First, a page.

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Comedian and civil rights activist Dick Gregory — who died this weekend at 84 — famously quipped when he ran for president in 1968 that, if he won, "the first thing I would do is paint the White House black."
It was a joke, of course. George Wallace, the segregationist former Alabama governor who placed third in the 1968 election, got more than 200 times as many votes as Chicago-based Gregory, a write-in candidate.
But FBI director J. Edgar Hoover wasn't taking any chances — he considered Gregory such a threat that he ordered the Chicago office of the FBI to enlist the Outfit in an effort to "neutralize" the comedian during the race.
Noting that the fearless Gregory had recently mocked the Outfit as "the filthiest snakes that live on this earth," Hoover wrote a memo to the special agent in charge in Chicago, Marlin Johnson, telling him to "consider using this statement in developing a counter-intelligence operation to alert La Costra Nostra (LCN) to Gregory's attack on LCN."
In another memo, Hoover urged Johnson to "neutralize" Gregory, adding that "sophisticated, completely untraceable means of neutralizing Gregory should be developed." Johnson wrote back to Hoover that "Chicago is continuing to give the matter of discrediting Gregory top priority."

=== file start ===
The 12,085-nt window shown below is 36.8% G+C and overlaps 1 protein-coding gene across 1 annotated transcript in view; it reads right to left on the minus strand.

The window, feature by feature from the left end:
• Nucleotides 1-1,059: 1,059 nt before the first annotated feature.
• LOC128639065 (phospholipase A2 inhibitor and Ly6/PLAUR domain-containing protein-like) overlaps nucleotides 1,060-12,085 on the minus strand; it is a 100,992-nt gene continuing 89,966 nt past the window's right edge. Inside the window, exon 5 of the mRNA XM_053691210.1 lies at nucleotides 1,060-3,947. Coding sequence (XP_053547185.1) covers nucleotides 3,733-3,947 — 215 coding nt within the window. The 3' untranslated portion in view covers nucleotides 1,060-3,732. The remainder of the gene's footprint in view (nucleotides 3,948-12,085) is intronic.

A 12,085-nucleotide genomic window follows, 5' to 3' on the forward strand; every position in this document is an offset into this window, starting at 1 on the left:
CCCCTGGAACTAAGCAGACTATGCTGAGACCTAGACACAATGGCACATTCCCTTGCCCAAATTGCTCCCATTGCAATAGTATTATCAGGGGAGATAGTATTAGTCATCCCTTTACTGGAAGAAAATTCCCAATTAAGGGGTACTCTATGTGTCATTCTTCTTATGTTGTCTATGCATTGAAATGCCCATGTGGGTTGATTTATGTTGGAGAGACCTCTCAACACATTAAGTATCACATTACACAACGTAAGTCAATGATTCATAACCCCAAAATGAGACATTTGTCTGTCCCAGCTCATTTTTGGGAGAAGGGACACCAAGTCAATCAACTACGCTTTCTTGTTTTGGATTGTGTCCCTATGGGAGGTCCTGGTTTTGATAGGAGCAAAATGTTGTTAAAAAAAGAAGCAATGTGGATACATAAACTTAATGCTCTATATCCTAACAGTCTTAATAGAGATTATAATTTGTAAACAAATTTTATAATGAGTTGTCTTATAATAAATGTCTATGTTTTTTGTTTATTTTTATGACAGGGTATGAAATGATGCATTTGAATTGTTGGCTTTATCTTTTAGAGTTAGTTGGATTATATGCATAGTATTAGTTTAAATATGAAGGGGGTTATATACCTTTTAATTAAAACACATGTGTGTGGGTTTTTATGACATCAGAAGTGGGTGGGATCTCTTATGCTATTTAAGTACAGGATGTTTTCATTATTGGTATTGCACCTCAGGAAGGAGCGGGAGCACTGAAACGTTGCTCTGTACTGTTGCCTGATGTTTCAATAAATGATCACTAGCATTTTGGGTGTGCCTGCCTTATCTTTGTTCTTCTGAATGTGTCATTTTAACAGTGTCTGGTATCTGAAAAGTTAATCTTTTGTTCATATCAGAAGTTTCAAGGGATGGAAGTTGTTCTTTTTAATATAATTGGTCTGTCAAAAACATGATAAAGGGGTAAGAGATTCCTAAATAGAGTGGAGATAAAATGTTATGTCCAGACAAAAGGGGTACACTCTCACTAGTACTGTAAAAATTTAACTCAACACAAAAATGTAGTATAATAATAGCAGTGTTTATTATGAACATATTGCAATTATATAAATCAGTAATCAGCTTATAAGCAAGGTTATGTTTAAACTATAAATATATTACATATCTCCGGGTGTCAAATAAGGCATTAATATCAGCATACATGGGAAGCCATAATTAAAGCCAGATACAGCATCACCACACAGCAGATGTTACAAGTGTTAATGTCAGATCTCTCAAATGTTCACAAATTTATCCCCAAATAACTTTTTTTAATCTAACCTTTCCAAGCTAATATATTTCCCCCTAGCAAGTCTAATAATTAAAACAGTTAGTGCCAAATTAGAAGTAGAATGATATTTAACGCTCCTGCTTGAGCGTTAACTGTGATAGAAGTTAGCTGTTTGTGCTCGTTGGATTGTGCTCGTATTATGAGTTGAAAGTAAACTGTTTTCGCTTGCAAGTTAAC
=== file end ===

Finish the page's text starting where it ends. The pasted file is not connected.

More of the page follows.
Gregory, who also ran as a write-in candidate for Chicago mayor in 1967, was stunned when the Chicago Tribune revealed the memos to him in 1978. "This piece of paper has the director of the most powerful police agency in the history of the planet proposing to contact the Mafia so that they could work together," he said.
Beyond his forceful advocacy for African-Americans, Gregory's "crime" appears to have been criticizing the president and publicly discussing Hoover's habit of using opponents' sex lives against them.
A trawl of the archives shows that Gregory frequently butted heads with law enforcement and the Democratic machine in Chicago in the 1960s. Arrested at multiple sit-ins, he was hosed down by Mayor Richard J. Daley's Bridgeport neighbors, who turned their sprinklers on him and chanted "2, 4, 6, 8, we don't want to integrate!" when he led a march against racism in schools on Daley's home (Daley later turned down the chance to celebrate "Dick Gregory Day" with the black mayor of Gary).
In his book, "Write Me In," he complained that the machine stymied his campaign for mayor by placing the pencils used to write in candidates' names on long strings that could be seen beneath the curtain of the voting booth.
And he recalled a notorious incident in which, to support his presidential campaign, he issued fake dollar bills with his photograph on them. The bills were good enough to fool vending machines of the time, prompting an FBI and Treasury Department probe that landed Gregory in hot water. Gregory beat the case, he said, by telling them, "Until you have money with black people on it, don't tell me that looks like American money!"
Fans wanting a memento of Gregory can find the phony dollar bills for sale on eBay, where they were advertised Monday for as much as $49.99.